Liz Hayes knew Infinity FCU needed to change direction. Five years after she took the helm, membership has grown and the ship has stabilized.
In that time, she introduced more-robust reporting, and led a balance sheet transition, among other successes.
CU QUICK FACTS
HQ: Portland, ME
Data as of 03.31.19
12-MO SHARE GROWTH: 6.3%
12-MO LOAN GROWTH: 6.3%
Before the opportunity arose to interview for the CEO position at Infinity Federal Credit Union ($344.2M, Portland, ME), Liz Hayes was presented with the same opportunity at a different credit union. She passed.
From conversations with those familiar with the shop, she developed a sense of the culture and leadership of the credit union, knowing that it likely wasn’t the best fit.
“You can change the numbers,” says Hayes, who has served as Infinity’s CEO since October 2014 after moving from Affinity Plus FCU ($2.3B, St. Paul, MN). “But if the board or management team in place doesn’t have the latitude or expertise to help you achieve those results, it doesn’t matter what opportunities exist in the balance sheet.”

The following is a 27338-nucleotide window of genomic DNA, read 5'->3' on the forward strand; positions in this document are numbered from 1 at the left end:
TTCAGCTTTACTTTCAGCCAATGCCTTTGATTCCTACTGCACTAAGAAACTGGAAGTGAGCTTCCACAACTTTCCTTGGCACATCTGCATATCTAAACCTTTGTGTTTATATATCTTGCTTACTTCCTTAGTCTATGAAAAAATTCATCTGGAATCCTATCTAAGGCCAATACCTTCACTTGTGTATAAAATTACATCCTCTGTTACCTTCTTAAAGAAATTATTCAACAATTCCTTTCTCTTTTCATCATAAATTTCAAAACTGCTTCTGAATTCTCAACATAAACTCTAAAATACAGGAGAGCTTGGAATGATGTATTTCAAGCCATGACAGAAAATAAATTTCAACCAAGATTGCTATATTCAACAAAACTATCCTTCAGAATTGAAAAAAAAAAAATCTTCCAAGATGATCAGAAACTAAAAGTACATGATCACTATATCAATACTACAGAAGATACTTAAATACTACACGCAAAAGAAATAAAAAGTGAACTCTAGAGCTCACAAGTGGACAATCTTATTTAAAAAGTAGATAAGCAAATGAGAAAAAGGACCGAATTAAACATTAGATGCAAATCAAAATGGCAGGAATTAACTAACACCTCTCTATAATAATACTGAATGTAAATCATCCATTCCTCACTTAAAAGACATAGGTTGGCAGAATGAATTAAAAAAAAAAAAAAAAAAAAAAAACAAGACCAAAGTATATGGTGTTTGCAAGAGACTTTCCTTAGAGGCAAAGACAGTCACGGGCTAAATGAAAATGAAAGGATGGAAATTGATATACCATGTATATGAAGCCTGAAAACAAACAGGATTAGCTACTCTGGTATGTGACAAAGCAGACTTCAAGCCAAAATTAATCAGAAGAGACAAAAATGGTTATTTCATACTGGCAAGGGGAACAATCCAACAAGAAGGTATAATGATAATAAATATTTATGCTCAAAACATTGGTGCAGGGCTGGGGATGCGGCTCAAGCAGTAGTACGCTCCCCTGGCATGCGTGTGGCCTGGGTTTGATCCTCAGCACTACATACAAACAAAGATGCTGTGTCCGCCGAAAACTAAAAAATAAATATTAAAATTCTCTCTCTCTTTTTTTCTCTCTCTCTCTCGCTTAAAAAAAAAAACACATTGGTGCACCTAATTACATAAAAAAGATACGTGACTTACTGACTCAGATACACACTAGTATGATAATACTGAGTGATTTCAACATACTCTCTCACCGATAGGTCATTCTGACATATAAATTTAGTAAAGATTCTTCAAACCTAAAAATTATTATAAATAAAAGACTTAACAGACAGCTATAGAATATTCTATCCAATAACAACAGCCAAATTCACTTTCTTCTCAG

Six months after she passed on the first opportunity, a recruiter connected Hayes with Infinity FCU. Financially, the opportunity presented its challenges: membership was in decline, facilities were outdated, the balance sheet was too concentrated in first mortgages; yet, Hayes focused on the positives. The board was receptive to new ideas, the senior team was strong and worked well together, and Infinity was headquartered in a part of the country where she was more than happy to move.
“Overall, you need to understand yourself — your wants and your strengths — and make sure they match with the board’s vision and the overall direction of the credit union,” Hayes says.
Out Standing In A Field
Liz Hayes, CEO, Infinity FCU
Hayes inherited a tenured senior team when she arrived at Infinity, one that had grown tight in the preceding years under previous leadership. Immediately, Hayes saw the importance of her being accepted by the team and worked to build relationships with staff, knowing better than to think staff would simply follow her just because she was the CEO.